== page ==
Indeed, Mackie himself, after he has argued in chapter one that it is false that we ought not to boil babies, that it is false that we ought to keep our promises, and so on, spends most of the rest of the book discussing which moral principles we should adopt. That might sound paradoxical, but Mackie is not recommending that we believe moral claims (which he thinks are all false), but rather that we act as if some of them are true. Why should we do that? Mackie takes a hint from Hume, and the 17th-century philosopher Thomas Hobbes: in a nutshell, playing the moral game serves our interests. In particular, it is a “device for counteracting limited sympathies”: paying lip service to a system of morality, despite its falsity, greases the wheels of social cooperation. Mackie adds that the adoption of a moral system might be an evolutionary adaptation, a hypothesis discussed at length in Marc Hauser’s recent Moral Minds.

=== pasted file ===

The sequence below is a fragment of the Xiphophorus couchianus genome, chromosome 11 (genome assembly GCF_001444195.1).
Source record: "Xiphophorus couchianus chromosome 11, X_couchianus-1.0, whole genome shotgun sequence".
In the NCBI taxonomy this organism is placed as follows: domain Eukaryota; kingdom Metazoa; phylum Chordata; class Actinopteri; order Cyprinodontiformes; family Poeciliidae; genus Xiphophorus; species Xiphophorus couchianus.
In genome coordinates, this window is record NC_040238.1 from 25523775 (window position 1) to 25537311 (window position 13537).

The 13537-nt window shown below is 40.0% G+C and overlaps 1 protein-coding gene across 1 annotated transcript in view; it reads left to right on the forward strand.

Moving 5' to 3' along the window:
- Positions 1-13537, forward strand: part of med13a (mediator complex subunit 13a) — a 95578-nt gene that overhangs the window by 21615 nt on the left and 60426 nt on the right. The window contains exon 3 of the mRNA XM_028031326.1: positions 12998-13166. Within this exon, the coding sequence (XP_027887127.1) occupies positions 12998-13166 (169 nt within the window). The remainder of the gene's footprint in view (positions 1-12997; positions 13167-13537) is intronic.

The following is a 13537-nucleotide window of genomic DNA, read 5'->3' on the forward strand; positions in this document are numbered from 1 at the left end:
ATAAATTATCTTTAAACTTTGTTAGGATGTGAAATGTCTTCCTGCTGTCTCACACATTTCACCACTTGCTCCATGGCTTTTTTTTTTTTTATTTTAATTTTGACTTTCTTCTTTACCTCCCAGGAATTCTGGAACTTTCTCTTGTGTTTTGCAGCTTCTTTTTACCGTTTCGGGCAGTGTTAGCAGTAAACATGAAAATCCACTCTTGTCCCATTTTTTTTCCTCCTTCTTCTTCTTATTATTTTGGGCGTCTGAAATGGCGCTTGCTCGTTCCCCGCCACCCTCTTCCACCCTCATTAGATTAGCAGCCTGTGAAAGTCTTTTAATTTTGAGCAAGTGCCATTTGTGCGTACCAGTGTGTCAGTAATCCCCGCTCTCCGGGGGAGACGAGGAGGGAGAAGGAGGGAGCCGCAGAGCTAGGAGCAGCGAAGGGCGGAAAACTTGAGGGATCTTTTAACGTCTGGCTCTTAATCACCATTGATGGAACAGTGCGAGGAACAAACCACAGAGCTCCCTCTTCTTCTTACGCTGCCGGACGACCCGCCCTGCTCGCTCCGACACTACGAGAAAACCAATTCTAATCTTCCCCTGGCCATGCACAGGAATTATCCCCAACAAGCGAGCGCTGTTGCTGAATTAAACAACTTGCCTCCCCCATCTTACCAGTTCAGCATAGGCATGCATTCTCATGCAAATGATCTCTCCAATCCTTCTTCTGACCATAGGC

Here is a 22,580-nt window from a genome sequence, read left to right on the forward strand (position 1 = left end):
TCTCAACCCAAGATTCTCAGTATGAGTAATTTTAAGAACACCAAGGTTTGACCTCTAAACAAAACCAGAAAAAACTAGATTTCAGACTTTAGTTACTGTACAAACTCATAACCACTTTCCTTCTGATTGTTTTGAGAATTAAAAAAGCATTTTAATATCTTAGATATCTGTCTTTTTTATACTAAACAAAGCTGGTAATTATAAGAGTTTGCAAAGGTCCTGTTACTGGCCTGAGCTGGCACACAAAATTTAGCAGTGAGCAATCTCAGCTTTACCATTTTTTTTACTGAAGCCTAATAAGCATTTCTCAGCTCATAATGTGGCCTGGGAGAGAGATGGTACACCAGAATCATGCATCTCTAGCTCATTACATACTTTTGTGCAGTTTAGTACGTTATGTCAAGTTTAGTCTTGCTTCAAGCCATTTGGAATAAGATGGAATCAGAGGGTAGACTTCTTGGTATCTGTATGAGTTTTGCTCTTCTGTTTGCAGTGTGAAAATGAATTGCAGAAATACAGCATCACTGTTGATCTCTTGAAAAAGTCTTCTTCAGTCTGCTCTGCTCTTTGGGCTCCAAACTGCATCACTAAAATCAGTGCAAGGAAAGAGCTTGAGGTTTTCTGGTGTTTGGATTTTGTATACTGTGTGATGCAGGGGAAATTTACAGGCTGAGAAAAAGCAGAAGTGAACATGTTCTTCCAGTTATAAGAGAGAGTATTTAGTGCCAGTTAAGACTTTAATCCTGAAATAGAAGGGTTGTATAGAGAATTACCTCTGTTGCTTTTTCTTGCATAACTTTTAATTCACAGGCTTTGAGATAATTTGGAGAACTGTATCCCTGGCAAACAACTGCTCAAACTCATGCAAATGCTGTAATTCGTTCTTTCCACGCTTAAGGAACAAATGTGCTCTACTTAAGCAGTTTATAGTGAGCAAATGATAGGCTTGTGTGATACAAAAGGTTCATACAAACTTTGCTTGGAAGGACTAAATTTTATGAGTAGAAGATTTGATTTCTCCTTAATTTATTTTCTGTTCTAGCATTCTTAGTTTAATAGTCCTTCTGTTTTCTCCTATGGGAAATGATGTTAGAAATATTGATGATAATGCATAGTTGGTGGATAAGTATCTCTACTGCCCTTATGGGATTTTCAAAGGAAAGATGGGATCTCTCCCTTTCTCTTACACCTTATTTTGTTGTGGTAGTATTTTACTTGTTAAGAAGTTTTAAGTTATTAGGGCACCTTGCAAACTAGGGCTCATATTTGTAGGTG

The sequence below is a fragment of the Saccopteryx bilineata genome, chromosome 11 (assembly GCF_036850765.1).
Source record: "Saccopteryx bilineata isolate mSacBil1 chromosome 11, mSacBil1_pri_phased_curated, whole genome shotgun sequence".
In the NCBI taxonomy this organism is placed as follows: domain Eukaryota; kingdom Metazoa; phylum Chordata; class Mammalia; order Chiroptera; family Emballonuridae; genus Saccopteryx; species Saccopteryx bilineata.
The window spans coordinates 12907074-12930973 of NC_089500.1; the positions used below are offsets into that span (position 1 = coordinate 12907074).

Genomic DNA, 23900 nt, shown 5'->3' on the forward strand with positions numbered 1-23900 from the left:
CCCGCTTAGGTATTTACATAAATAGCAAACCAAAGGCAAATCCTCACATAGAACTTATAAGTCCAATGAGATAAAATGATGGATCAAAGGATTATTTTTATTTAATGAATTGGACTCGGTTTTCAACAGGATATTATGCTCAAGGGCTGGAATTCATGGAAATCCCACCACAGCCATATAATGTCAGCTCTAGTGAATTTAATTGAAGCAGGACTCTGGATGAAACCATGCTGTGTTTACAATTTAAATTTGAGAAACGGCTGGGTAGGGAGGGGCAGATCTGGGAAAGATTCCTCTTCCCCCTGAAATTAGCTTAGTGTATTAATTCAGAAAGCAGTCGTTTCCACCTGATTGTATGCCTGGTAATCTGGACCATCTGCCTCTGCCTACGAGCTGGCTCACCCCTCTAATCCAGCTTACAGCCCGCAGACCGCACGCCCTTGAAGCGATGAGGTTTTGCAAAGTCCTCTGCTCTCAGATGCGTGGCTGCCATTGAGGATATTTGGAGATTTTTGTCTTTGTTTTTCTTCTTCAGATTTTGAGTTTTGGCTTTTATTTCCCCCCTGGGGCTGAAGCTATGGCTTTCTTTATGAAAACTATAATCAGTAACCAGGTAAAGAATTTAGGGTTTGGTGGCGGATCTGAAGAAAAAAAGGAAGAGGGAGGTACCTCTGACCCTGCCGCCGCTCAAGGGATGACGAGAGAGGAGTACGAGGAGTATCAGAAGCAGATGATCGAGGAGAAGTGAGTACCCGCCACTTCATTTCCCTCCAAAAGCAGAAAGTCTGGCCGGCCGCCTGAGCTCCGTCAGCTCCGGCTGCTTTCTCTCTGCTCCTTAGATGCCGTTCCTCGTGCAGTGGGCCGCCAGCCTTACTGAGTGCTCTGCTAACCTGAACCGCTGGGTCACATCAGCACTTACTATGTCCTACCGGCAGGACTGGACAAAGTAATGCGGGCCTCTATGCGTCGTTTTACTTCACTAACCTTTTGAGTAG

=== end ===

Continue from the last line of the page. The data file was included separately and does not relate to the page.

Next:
Then there is Kalderon’s Moral Fictionalism – we were never seriously committed to moral claims in the first place –
Admittedly, the ordinary person says “Stealing is wrong,” but someone’s commitments cannot be so easily read from what she says. Maybe when the ordinary person says “Stealing is wrong” she is rather like our skeptical partygoer who says “Aquarians are unconventional.” Or perhaps she is like someone who, in a conversation about detective fiction, says “The world’s most famous detective lived at 221B Baker Street” – even though no detective has ever lived there, the speaker is not mistaken.
And on it goes.
It could be that no one knows what they’re talking about when it comes to these big moral statements. As Byrne notes –
To a significant extent morality is not a self-contained system with its own proprietary vocabulary and problems: it is inextricably tangled with our normative and evaluative thought and talk in general, which extends to reasons, rationality, aesthetics, etiquette, and much else besides.
Where does “morality” come from? Not from nature, and not from God, and maybe from our thousands of ways of speaking about what we prefer, what we’ve heard, what we think is right, and what, quite separately, we’ve been told is right (because God says so, or it just makes sense, or it seems to make sense), or what we hope is right. We do our best with common sense, and as much kindness as we can muster – so stop picking on some of us. We’re all in the same boat.